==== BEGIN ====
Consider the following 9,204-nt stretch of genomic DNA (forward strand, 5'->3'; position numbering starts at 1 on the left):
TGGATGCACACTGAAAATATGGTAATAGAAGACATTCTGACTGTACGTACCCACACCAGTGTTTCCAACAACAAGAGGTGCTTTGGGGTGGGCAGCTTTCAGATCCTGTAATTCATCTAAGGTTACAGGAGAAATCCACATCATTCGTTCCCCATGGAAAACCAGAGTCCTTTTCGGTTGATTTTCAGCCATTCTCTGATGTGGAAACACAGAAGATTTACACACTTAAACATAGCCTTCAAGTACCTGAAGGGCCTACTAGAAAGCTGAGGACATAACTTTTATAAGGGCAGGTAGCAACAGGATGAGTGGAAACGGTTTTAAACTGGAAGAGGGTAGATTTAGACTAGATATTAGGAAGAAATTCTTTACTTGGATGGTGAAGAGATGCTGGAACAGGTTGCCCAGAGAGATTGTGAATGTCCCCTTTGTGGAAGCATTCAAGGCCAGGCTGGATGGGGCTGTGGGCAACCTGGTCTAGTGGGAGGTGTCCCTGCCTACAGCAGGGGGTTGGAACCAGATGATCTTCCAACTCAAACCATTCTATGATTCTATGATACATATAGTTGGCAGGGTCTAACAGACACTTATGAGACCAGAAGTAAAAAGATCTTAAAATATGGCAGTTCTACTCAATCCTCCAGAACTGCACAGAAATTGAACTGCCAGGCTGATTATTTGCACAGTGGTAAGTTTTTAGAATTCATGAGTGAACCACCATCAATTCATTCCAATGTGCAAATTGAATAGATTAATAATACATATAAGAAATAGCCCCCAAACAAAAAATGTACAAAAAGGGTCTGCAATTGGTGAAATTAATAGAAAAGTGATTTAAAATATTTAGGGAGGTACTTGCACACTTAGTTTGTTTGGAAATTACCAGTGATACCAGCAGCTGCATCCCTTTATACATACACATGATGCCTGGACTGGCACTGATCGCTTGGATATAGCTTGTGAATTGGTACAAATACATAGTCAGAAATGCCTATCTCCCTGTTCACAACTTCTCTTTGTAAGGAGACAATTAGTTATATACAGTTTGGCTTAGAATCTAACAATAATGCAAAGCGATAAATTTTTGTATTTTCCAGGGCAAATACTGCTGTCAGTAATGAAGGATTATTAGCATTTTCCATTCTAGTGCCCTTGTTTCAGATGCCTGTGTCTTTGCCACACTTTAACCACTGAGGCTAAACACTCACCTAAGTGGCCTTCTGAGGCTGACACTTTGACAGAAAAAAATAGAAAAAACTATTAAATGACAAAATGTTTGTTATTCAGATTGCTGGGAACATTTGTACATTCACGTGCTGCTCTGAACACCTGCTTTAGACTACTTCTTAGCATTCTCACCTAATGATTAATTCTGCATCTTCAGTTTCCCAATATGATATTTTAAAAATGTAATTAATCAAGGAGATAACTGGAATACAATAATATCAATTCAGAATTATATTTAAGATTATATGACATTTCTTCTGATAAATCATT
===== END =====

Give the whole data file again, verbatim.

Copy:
Consider the following 9,204-nt stretch of genomic DNA (forward strand, 5'->3'; position numbering starts at 1 on the left):
TGGATGCACACTGAAAATATGGTAATAGAAGACATTCTGACTGTACGTACCCACACCAGTGTTTCCAACAACAAGAGGTGCTTTGGGGTGGGCAGCTTTCAGATCCTGTAATTCATCTAAGGTTACAGGAGAAATCCACATCATTCGTTCCCCATGGAAAACCAGAGTCCTTTTCGGTTGATTTTCAGCCATTCTCTGATGTGGAAACACAGAAGATTTACACACTTAAACATAGCCTTCAAGTACCTGAAGGGCCTACTAGAAAGCTGAGGACATAACTTTTATAAGGGCAGGTAGCAACAGGATGAGTGGAAACGGTTTTAAACTGGAAGAGGGTAGATTTAGACTAGATATTAGGAAGAAATTCTTTACTTGGATGGTGAAGAGATGCTGGAACAGGTTGCCCAGAGAGATTGTGAATGTCCCCTTTGTGGAAGCATTCAAGGCCAGGCTGGATGGGGCTGTGGGCAACCTGGTCTAGTGGGAGGTGTCCCTGCCTACAGCAGGGGGTTGGAACCAGATGATCTTCCAACTCAAACCATTCTATGATTCTATGATACATATAGTTGGCAGGGTCTAACAGACACTTATGAGACCAGAAGTAAAAAGATCTTAAAATATGGCAGTTCTACTCAATCCTCCAGAACTGCACAGAAATTGAACTGCCAGGCTGATTATTTGCACAGTGGTAAGTTTTTAGAATTCATGAGTGAACCACCATCAATTCATTCCAATGTGCAAATTGAATAGATTAATAATACATATAAGAAATAGCCCCCAAACAAAAAATGTACAAAAAGGGTCTGCAATTGGTGAAATTAATAGAAAAGTGATTTAAAATATTTAGGGAGGTACTTGCACACTTAGTTTGTTTGGAAATTACCAGTGATACCAGCAGCTGCATCCCTTTATACATACACATGATGCCTGGACTGGCACTGATCGCTTGGATATAGCTTGTGAATTGGTACAAATACATAGTCAGAAATGCCTATCTCCCTGTTCACAACTTCTCTTTGTAAGGAGACAATTAGTTATATACAGTTTGGCTTAGAATCTAACAATAATGCAAAGCGATAAATTTTTGTATTTTCCAGGGCAAATACTGCTGTCAGTAATGAAGGATTATTAGCATTTTCCATTCTAGTGCCCTTGTTTCAGATGCCTGTGTCTTTGCCACACTTTAACCACTGAGGCTAAACACTCACCTAAGTGGCCTTCTGAGGCTGACACTTTGACAGAAAAAAATAGAAAAAACTATTAAATGACAAAATGTTTGTTATTCAGATTGCTGGGAACATTTGTACATTCACGTGCTGCTCTGAACACCTGCTTTAGACTACTTCTTAGCATTCTCACCTAATGATTAATTCTGCATCTTCAGTTTCCCAATATGATATTTTAAAAATGTAATTAATCAAGGAGATAACTGGAATACAATAATATCAATTCAGAATTATATTTAAGATTATATGACATTTCTTCTGATAAATCATT